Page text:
Air New Zealand’s chief executive has predicted that the airline’s yields per passenger would not improve until the end of next year – at the earliest, reports the Wall Street Journal.
Rob Fyfe said although passenger demand had recovered slightly – reflected by improved forward bookings – average fares paid per passenger, or yields, remained weak.
The carrier’s bookings have grown on a year-on-year basis over the past several months, Fyfe told reporters at the Greener Skies 2009 conference in Hong Kong.
He added that Air New Zealand had no plans to cut long-haul capacity any further, which it has already trimmed by 9%.
Fyfe said: “I’m not strongly optimistic, in that we don’t expect to see any improvement in yield until the end of 2010.
“We might see some gradual improvement in yields, but it will take a long time for the industry to reabsorb the parked capacity.”
In August Air NZ reported net profit in the 12 months ending June 30 fell to NZ$118 million from NZ$146 million a year earlier, due to the financial crisis.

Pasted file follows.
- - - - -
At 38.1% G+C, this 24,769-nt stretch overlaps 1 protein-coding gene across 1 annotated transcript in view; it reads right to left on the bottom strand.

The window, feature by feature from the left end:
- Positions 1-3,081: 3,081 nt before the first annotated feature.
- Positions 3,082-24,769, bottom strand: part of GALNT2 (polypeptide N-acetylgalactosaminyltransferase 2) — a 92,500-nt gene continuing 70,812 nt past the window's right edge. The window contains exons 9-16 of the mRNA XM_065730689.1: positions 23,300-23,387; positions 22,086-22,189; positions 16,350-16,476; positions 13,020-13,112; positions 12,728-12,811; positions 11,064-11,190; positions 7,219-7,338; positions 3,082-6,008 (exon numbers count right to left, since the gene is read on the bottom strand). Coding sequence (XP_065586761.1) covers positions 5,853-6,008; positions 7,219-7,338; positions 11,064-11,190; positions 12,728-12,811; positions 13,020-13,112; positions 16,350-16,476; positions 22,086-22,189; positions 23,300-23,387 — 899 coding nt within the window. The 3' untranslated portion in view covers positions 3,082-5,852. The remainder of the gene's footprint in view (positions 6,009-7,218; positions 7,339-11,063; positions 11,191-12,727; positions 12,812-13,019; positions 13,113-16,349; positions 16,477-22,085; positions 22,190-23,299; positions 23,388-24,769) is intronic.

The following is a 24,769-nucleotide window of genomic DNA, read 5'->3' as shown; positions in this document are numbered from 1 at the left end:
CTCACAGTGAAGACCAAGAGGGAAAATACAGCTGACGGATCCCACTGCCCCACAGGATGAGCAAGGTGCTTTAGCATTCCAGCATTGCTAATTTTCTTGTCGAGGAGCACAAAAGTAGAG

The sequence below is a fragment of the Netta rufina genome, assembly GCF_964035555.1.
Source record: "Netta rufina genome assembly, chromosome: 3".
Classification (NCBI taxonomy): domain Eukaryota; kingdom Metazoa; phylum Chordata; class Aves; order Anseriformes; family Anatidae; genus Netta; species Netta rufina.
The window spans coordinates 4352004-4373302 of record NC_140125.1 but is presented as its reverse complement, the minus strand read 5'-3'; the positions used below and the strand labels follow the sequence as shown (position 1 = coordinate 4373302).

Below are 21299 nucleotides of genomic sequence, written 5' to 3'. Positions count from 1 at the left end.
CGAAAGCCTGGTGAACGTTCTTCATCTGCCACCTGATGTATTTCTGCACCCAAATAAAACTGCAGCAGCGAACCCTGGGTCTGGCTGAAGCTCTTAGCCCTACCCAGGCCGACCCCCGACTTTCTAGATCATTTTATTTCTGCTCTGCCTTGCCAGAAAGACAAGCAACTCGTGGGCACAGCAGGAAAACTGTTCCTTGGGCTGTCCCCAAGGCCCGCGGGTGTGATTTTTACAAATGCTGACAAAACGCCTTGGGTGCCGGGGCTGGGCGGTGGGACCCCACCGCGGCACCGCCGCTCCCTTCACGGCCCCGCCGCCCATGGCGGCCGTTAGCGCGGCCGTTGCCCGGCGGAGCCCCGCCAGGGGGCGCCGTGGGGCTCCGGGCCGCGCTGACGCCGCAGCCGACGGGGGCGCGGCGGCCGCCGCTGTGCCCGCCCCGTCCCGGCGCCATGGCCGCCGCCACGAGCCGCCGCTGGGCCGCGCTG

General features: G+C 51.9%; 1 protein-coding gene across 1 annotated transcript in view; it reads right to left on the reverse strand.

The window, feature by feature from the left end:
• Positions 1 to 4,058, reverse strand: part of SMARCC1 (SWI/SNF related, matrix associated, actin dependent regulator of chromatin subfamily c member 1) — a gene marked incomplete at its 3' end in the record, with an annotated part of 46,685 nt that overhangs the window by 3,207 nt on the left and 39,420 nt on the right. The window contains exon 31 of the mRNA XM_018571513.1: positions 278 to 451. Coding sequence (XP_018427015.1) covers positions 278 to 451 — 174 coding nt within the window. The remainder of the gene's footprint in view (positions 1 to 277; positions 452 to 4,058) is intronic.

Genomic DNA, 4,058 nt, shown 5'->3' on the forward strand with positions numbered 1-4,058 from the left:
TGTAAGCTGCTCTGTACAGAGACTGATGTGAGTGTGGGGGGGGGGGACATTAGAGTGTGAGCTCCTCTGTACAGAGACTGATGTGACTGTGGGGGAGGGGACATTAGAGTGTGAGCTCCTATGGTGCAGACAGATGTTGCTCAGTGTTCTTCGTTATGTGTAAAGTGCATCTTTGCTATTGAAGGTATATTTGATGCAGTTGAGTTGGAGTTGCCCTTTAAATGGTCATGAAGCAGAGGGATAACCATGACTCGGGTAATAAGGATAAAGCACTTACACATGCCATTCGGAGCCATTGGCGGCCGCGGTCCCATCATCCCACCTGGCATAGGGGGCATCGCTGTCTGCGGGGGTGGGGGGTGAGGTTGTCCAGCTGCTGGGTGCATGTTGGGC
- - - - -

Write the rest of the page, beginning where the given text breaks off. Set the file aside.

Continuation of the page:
The situation echoes that of fellow Antipodean carrier Qantas which saw profits plummet by 88% to £62.4 million.
Qantas chairman Leigh Clifford said last month that the global outlook “remains uncertain” and the airline had failed to see “any significant improvement in business conditions”.
Fyfe added Air New Zealand has a strong balance sheet and is on the lookout for acquisition opportunities that could extend its core businesses.
“Our focus is pretty much New Zealand…We don’t see ourselves as necessarily having aspirations of being a big global player,” Fyfe said.